Roof Terrace by Frank Holbrook DesignTraditional Patio, San Francisco
Alex Amend © 2012 Houzz
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You don’t have to be a circus performer to appreciate the convenience of a tent for easy, inexpensive, portable coverage. These light and airy garden structures come in all shapes and sizes, and are sold as kits you can assemble in a few hours using simple tools. The frames are lightweight and, like modern umbrellas, they feature durable fabrics, making your purchase a smart long-term investment. Some feature side panels that can be opened for air circulation or closed for a romantic escape. Tip: For safety’s sake, garden tents need to be well anchored in breezy or windy locations. (It’s so embarrassing to call over the fence, “Hey, mister, can we have our tent back?”) Methods for keeping a tent where you want it vary by model and can include stakes with tie-downs, spikes, concrete “feet” or sandbags. If you know that your tent will be a permanent feature, you can connect to below-ground concrete footings. Also, keep in mind that even the most durable fabrics can eventually succumb to the elements. If you’re purchasing a tent from a kit, it pays to buy from an established company that is more likely to be around when you need them — that is, when you're in need of replacement fabric some years down the road,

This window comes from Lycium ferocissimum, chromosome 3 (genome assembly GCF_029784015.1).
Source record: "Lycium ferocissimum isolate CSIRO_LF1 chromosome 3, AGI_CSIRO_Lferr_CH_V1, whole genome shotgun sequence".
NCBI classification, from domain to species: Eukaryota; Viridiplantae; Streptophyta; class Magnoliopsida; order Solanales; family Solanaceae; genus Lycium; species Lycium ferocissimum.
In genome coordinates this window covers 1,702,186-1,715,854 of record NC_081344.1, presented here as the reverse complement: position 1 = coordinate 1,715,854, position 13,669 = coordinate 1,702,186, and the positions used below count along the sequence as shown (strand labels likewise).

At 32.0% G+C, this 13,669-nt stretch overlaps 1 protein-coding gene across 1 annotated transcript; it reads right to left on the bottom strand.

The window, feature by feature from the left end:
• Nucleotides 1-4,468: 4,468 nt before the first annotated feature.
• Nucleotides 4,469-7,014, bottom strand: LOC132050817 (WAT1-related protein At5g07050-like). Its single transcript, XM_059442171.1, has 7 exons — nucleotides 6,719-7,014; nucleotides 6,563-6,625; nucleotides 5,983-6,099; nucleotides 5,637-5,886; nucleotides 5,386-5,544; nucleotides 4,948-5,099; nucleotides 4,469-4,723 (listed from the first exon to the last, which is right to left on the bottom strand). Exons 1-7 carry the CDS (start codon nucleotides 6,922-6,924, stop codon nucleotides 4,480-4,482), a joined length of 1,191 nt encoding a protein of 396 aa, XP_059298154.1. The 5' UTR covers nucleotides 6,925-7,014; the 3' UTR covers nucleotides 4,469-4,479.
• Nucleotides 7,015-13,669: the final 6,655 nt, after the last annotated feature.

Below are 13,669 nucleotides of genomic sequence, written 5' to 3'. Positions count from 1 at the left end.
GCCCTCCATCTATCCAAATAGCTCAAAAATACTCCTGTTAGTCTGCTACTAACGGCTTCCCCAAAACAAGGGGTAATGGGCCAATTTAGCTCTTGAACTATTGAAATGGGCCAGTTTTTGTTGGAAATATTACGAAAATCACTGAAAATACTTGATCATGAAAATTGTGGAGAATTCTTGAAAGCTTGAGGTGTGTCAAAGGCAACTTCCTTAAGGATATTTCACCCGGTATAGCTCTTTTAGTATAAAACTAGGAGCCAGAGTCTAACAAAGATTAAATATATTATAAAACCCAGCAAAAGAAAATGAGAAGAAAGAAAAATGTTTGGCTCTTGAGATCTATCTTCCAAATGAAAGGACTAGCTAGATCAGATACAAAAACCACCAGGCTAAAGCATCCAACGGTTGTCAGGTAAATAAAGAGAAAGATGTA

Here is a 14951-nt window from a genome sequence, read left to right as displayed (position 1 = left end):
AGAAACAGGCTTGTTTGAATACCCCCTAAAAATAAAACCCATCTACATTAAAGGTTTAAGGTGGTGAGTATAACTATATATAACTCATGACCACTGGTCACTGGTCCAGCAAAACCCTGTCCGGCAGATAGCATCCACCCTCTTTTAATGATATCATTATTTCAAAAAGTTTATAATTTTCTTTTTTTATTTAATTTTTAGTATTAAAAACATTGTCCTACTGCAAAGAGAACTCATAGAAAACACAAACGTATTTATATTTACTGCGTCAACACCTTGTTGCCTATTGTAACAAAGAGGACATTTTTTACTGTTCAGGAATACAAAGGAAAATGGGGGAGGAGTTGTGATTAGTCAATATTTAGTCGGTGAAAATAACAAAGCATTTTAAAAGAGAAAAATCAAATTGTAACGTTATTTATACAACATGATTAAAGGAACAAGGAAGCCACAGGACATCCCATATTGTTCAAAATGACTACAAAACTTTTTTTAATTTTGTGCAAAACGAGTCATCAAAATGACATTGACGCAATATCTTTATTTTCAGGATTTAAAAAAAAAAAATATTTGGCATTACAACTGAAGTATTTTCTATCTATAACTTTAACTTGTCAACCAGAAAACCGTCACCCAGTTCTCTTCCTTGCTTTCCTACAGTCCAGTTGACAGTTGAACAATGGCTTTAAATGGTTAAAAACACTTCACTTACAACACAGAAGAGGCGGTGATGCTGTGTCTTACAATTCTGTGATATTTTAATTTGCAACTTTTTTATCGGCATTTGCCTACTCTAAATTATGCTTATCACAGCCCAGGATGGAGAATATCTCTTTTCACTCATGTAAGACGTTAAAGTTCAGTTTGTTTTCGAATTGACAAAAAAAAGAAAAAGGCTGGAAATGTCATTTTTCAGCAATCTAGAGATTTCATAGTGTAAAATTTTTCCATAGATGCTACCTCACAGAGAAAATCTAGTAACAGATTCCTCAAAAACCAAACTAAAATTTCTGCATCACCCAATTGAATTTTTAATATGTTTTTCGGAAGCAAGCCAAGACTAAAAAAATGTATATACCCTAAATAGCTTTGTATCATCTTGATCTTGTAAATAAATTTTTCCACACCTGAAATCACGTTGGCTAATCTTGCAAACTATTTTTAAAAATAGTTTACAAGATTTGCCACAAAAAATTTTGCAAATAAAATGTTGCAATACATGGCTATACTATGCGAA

A small wonder doesn't have to be out in the woods and away from it all. Some of the best opuscules can be temporary tents erected on a rooftop. Providing a sense of shelter and place, this rooftop structure is at once private and connected to the world at large.
Roof TerraceBy Frank Holbrook DesignThis elegant outdoor pagoda off the master bedroom is the perfect outdoor room. Striped outdoor fabric from Perennials offers shelter and frames the stunning view of the San Francisco Bay. Designer Frank Holbrook took the design over the top with an antique chandelier, plants and accessories in a traditional European estate style.